The cinema’s worst villain to-date, noisy toast. I think we can all agree on that…


Directed by: Paul Thomas Anderson

Written by: Paul Thomas Anderson

Featuring:  Daniel Day Lewis, Vicky Krieps, Leslie Manville, Harriet Leitch, Brian Gleeson

Reynolds Woodcock, with the stern advice and backing of his sister, Cyril, is a haute-couture dress designer to film stars, royalty and the great and good in the 1950s, his The House of Woodcock is the very pinnacle of style. Women seem to be a passing fancy in his life until one day he meets the enigmatic Alama who seems to be his muse and then becomes his lover. Reynold’s life is like his well-tailored and perfect creations, everything meticulously fits together perfectly and to his exacting standards and ideas, Alama changes all of this. The question is can Reynolds, Alma and Cyril survive this disruption without something breaking for good?

Phantom Thread in some way much like the topic of the film seems to be well-crafted, subtle and feels classy, if they can be applied to the overall feeling of a film. Certainly the cinematography, settings and custom work can be considered beautiful and should keep the viewer’s interest as the film progresses. All of this of course is window-dressing (no pun intended) if the story and acting holds our interest less. I can easily see how many would be turned off by the slow burning story of an uptight and picky man who is obsessed with making dresses but for others the whole premise of the story keeps you enthralled. What is going on? Who are these characters? Is that not the basis of any drama? Paul Thomas Anderson asks these questions, answers few and never drinks your milkshake, you see what you come up with when the film ends. This is no bad way to write a story or make a film.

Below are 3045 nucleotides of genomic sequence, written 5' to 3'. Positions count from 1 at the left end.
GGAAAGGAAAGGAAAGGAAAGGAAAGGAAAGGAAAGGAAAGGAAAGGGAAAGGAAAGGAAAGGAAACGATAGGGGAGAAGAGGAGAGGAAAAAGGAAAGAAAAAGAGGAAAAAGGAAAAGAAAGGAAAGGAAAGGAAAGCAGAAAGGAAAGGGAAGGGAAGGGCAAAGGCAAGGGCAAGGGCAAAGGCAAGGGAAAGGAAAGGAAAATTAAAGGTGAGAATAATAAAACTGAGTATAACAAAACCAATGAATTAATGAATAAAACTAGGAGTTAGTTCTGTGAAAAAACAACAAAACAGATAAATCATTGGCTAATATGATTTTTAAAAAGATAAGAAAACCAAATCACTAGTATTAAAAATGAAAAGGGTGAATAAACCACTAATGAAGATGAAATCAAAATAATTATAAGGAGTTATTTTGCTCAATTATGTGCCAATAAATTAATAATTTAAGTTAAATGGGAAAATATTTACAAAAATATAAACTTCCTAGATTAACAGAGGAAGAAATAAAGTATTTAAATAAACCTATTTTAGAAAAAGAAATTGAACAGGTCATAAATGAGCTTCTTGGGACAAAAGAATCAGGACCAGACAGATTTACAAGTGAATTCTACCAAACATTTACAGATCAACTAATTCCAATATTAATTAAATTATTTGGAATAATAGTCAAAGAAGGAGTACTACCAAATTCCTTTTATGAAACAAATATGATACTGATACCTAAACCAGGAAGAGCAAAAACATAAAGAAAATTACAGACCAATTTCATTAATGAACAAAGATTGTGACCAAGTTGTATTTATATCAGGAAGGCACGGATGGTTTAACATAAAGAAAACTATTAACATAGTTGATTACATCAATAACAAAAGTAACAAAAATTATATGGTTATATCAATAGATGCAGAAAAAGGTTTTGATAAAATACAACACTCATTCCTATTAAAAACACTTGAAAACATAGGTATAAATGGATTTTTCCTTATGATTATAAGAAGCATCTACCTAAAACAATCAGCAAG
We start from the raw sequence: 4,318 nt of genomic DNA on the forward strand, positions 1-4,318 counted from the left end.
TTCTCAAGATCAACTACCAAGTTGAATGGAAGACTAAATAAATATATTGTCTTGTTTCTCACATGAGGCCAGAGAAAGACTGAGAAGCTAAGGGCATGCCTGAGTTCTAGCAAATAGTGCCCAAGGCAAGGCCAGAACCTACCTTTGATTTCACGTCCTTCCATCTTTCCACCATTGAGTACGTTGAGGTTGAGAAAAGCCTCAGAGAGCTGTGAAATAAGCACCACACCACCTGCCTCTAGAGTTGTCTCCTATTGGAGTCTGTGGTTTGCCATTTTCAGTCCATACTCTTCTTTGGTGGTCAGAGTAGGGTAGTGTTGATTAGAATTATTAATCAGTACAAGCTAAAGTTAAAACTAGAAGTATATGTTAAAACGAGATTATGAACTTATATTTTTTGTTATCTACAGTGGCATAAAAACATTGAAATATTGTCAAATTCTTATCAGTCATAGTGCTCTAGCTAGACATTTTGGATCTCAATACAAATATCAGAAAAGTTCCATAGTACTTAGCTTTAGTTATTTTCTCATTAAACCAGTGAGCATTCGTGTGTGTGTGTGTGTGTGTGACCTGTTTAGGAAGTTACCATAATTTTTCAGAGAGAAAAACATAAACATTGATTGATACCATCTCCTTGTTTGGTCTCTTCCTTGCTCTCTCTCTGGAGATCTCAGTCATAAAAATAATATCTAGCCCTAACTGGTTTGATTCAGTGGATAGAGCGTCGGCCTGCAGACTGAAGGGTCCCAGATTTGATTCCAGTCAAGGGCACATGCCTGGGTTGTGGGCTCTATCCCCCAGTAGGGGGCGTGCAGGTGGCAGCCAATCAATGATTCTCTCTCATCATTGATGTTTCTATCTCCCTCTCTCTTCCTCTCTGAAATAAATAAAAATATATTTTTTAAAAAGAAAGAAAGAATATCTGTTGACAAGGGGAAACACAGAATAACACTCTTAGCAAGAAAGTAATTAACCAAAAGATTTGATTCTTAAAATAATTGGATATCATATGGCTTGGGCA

Anderson likes his silences and characters who are not related in any way to Basil Exposition, and this is present in Phantom Thread. He also has a skill of making what are obviously not particularly nice characters somehow ‘okay’. Daniel Day Lewis, in his last film apparently, helps on this score showing why many consider him to be the greatest actor of his generation never showy but always on point with the character and how he behaves, subtle but superb and an exceedingly difficult skill to pull off.

The casting in the film helps its strong showing, Day Lewis is clearly not going drag anything down, but he is more than match by the Vicky Krieps who is truly enigmatic throughout to the point you are never really sure what is driving her throughout the running time. Both performances are shored up by the ever-reliable Lesley Manville showing her chameleon-like ability by playing an utterly different role than you have seen her in before to perfection. She gets the unsympathetic role as the cold, controlling, Cyril. Truth be told all three characters are equally enigmatic and will leave you scratching your head from time to time. Bizarre in this instance is good.

Jonny Greenwood scored the film and although personally for me there was perhaps too much music throughout the running time unsubtly driving moods there was an effort to make the music blend into the background from time to time.

Possibly the most frustrating part of the film is just trying to figure out what you have seen and what the director/writer is trying to say. Is the title Phantom Thread referring to the love we all need that runs through us all? Is the love we need so strong it can override reason and the strongest will, is the need to control…. well, I could go on forever be told I do not know what I am talking about by Paul Thomas Anderson or any of the actors who took part or someone else who saw the film.

I am not sure what I really watched but this is the strength of the film not a weakness, I really liked the slow burn, the strange characters, particularly of Reynolds, and what I got from the film.

This I believe is the secret of Anderson’s ambiguity in general, it is what I got from the film, I am sure my wife who watched it with me got something else and I am sure you get another meaning from the story.

This is a great thing, to be applauded.

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